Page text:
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Toby Run facts for kids

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For the tributary of the Susquehanna River in Luzerne County, Pennsylvania, see Toby Creek.
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Toby Run
Toby Run.JPG
Toby Run in its middle reaches
Physical characteristics
Main source hills in Mahoning Township, Montour County, Pennsylvania
River mouth Susquehanna River in Mahoning Township, Montour County, Pennsylvania
443 ft (135 m)
Length 1.7 mi (2.7 km)
Basin features
Basin size 0.9 sq mi (2.3 km2)

Toby Run is a tributary of the Susquehanna River in Montour County, Pennsylvania. It is approximately 1.7 miles (2.7 km) long and is entirely in Mahoning Township. The stream's watershed has an area of 0.9 square miles (2.3 km2). There are ravines known as the Toby Run Ravines in the vicinity of the stream. They are designated as a "Locally Significant" site in the Montour County Natural Areas Inventory. Additionally, the Danville State Hospital is located in the area of the stream.

Course

Toby Run looking upstream in March (2)
Toby Run in late March

Toby Run begins in hills in southern Mahoning Township. It flows southwest and then west or northwest for a short distance before making a sharp turn southwest. The stream then passes by a reservoir and a state hospital and leaves the hills that it started in. Shortly after this, it reaches its confluence with the Susquehanna River near the southern edge of Mahoning Township.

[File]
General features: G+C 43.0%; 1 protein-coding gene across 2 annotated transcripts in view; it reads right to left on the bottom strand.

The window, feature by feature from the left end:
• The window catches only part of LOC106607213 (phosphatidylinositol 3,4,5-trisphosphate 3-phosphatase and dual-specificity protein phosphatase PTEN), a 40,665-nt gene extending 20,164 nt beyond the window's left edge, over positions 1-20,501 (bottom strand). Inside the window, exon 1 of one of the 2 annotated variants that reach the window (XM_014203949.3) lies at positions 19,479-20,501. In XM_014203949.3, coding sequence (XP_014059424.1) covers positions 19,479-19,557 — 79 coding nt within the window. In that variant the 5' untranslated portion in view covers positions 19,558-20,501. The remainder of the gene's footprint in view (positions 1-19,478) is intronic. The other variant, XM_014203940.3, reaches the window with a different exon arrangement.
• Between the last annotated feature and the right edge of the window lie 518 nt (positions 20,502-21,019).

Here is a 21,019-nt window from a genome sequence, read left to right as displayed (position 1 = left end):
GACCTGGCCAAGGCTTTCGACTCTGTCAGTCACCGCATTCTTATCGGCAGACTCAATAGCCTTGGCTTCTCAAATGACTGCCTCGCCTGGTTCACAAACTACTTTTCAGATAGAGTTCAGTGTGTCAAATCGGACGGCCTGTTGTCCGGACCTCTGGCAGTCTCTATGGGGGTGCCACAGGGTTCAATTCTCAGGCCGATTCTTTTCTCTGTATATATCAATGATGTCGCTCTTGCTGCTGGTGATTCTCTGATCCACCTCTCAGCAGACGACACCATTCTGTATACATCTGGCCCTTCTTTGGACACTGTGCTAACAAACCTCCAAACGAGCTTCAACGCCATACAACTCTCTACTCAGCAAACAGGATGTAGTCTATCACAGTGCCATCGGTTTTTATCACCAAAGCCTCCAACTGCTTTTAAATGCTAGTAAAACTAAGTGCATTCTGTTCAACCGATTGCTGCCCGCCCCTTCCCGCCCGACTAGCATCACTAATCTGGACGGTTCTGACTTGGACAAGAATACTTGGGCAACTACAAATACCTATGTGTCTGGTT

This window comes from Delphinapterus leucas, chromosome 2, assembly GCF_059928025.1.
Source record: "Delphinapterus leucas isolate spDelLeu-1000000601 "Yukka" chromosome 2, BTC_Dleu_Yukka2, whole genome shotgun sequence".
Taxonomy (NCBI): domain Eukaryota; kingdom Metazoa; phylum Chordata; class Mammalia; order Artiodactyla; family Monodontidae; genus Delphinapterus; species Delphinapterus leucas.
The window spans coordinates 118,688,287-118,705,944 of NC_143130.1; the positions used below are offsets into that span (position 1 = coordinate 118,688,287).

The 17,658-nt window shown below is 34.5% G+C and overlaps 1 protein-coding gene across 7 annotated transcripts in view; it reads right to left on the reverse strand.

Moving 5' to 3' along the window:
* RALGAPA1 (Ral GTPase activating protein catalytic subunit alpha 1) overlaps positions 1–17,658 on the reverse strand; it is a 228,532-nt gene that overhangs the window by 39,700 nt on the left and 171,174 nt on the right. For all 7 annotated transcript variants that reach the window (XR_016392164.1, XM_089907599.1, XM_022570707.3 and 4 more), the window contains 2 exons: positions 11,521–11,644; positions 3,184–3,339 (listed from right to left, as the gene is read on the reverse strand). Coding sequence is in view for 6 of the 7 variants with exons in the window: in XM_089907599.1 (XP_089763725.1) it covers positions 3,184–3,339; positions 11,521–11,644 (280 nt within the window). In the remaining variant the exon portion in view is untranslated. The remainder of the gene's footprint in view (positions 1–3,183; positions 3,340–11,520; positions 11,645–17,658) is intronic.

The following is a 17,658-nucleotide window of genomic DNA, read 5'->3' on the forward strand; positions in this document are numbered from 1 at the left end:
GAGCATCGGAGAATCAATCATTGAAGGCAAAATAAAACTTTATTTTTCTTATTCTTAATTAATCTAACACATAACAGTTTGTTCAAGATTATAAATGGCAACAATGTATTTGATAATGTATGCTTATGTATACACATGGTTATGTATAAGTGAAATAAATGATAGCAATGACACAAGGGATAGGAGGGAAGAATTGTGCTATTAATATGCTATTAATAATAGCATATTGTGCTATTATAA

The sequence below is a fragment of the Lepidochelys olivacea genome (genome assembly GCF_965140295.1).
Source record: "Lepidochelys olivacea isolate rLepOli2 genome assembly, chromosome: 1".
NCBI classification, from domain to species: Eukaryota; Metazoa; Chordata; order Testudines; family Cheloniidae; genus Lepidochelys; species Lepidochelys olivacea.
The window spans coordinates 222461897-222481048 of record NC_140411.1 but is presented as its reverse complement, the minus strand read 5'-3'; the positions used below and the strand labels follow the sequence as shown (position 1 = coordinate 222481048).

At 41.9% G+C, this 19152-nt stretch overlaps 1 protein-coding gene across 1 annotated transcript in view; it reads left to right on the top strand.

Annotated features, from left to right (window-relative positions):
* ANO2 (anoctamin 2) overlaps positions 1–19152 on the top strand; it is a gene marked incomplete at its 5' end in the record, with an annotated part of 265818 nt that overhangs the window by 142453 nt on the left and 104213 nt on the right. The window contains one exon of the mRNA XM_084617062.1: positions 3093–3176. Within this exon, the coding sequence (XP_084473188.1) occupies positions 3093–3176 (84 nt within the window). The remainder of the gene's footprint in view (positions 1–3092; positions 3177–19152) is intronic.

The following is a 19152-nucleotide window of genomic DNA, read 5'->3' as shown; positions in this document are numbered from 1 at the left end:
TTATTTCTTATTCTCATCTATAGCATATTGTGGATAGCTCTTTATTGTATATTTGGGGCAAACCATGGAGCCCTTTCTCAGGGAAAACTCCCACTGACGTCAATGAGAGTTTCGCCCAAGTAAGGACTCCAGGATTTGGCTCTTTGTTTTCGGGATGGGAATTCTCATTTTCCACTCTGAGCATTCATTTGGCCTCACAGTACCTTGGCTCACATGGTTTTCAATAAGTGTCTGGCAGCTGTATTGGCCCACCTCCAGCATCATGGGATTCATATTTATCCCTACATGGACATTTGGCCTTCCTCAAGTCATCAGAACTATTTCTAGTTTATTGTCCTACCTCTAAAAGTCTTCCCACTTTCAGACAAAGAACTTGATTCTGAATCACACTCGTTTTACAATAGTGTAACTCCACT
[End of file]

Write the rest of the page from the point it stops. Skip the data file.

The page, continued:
Toby Run joins the Susquehanna River 138.56 miles (222.99 km) upstream of its mouth.

Geography and geology

Toby Run flows through a group of ravines for at least part of its distance. The ravines are known as the Toby Run Ravines and are located in Mahoning Township and Cooper Township. The ravines are relatively narrow. There is also a plateau in the watershed of the stream.

The elevation of Toby Run near its mouth is 443 feet (135 m) above sea level.

Watershed

The watershed of Toby Run has an area of 0.9 square miles (2.3 km2).

Toby Run is close to Danville.

History

Historically, there was a community known as Toby Town in the vicinity of Toby Run and a nearby insane asylum. It was named after a "large and powerful" Native American known as Toby. It is unknown if this community was near the stream's mouth or on a nearby ridge.

The grounds of the Danville State Hospital is in the watershed of Toby Run. In the late 1800s, the gas works of the State Lunatic Asylum were at the mouth of the stream. In 1913, the stream was proposed for use as a secondary water supply for the Danville State Hospital. A pumping station was also located near the stream.

Biology

Most of the plants in the Toby Run ravines are hemlock. However, the vegetation in the ravines, which includes forests, is described as "interesting and diverse" in the Montour County Natural Areas Inventory. Trees such as tulip poplar, beech, and sugar maple are also present in the area. The canopy in the area consists of hemlock and northern hardwood trees. Non-native species such as Norway maple, multiflora rose, garlic mustard, autumn olive, and tree-of-heaven are slowly become more prevalent in the ravine.

There are a total of 14 species of trees in the ravine of Toby Run. There are eight shrub species in the ravine. These include alternate-leaved dogwood, red willow, multiflora rose, spicebush, American elderberry, wild hydrangea, autumn olive, and witch hazel Additionally, there are 22 species of herbs in the ravine. These include dame's rocket, jewelweed, skunk cabbage, Indian cucumber-root, and numerous others.

An insect known as the hemlock woolly adelgid poses a threat to the hemlock trees in the vicinity of Toby Run.

The Toby Run Ravines are designated as a "Locally Significant" site in the Montour County Natural Areas Inventory. The entire watershed of Toby Run is designated as a coldwater fishery.

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